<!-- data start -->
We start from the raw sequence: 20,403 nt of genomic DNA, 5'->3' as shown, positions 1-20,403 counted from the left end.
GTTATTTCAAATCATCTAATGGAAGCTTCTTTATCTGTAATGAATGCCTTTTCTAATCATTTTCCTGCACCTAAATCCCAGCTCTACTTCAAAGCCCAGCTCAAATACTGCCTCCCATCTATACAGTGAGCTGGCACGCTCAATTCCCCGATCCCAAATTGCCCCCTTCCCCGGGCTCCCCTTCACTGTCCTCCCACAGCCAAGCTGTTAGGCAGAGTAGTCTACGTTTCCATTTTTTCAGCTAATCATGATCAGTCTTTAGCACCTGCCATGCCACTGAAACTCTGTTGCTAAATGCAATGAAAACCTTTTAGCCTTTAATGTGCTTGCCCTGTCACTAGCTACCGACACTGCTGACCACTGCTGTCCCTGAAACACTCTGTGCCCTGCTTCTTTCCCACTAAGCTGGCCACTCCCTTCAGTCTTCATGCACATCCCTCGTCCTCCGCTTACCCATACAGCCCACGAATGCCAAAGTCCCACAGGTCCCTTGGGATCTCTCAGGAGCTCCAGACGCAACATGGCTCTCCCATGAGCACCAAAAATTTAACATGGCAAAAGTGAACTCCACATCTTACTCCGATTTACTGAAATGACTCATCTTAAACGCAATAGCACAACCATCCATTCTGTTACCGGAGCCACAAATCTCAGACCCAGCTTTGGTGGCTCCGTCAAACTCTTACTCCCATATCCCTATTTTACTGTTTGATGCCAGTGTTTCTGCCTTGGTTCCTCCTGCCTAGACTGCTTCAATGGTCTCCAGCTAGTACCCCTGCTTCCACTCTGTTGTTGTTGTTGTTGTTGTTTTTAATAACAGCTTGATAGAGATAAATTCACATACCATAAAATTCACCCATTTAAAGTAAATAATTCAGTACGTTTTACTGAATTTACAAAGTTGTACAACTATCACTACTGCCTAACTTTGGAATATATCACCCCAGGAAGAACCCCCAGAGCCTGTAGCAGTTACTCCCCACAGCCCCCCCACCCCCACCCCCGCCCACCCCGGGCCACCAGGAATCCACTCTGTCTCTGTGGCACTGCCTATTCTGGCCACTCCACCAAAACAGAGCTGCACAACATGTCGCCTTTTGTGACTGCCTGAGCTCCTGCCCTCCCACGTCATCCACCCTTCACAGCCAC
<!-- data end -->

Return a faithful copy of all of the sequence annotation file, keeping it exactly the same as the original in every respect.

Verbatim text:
We start from the raw sequence: 20,403 nt of genomic DNA, 5'->3' as shown, positions 1-20,403 counted from the left end.
GTTATTTCAAATCATCTAATGGAAGCTTCTTTATCTGTAATGAATGCCTTTTCTAATCATTTTCCTGCACCTAAATCCCAGCTCTACTTCAAAGCCCAGCTCAAATACTGCCTCCCATCTATACAGTGAGCTGGCACGCTCAATTCCCCGATCCCAAATTGCCCCCTTCCCCGGGCTCCCCTTCACTGTCCTCCCACAGCCAAGCTGTTAGGCAGAGTAGTCTACGTTTCCATTTTTTCAGCTAATCATGATCAGTCTTTAGCACCTGCCATGCCACTGAAACTCTGTTGCTAAATGCAATGAAAACCTTTTAGCCTTTAATGTGCTTGCCCTGTCACTAGCTACCGACACTGCTGACCACTGCTGTCCCTGAAACACTCTGTGCCCTGCTTCTTTCCCACTAAGCTGGCCACTCCCTTCAGTCTTCATGCACATCCCTCGTCCTCCGCTTACCCATACAGCCCACGAATGCCAAAGTCCCACAGGTCCCTTGGGATCTCTCAGGAGCTCCAGACGCAACATGGCTCTCCCATGAGCACCAAAAATTTAACATGGCAAAAGTGAACTCCACATCTTACTCCGATTTACTGAAATGACTCATCTTAAACGCAATAGCACAACCATCCATTCTGTTACCGGAGCCACAAATCTCAGACCCAGCTTTGGTGGCTCCGTCAAACTCTTACTCCCATATCCCTATTTTACTGTTTGATGCCAGTGTTTCTGCCTTGGTTCCTCCTGCCTAGACTGCTTCAATGGTCTCCAGCTAGTACCCCTGCTTCCACTCTGTTGTTGTTGTTGTTGTTGTTTTTAATAACAGCTTGATAGAGATAAATTCACATACCATAAAATTCACCCATTTAAAGTAAATAATTCAGTACGTTTTACTGAATTTACAAAGTTGTACAACTATCACTACTGCCTAACTTTGGAATATATCACCCCAGGAAGAACCCCCAGAGCCTGTAGCAGTTACTCCCCACAGCCCCCCCACCCCCACCCCCGCCCACCCCGGGCCACCAGGAATCCACTCTGTCTCTGTGGCACTGCCTATTCTGGCCACTCCACCAAAACAGAGCTGCACAACATGTCGCCTTTTGTGACTGCCTGAGCTCCTGCCCTCCCACGTCATCCACCCTTCACAGCCAC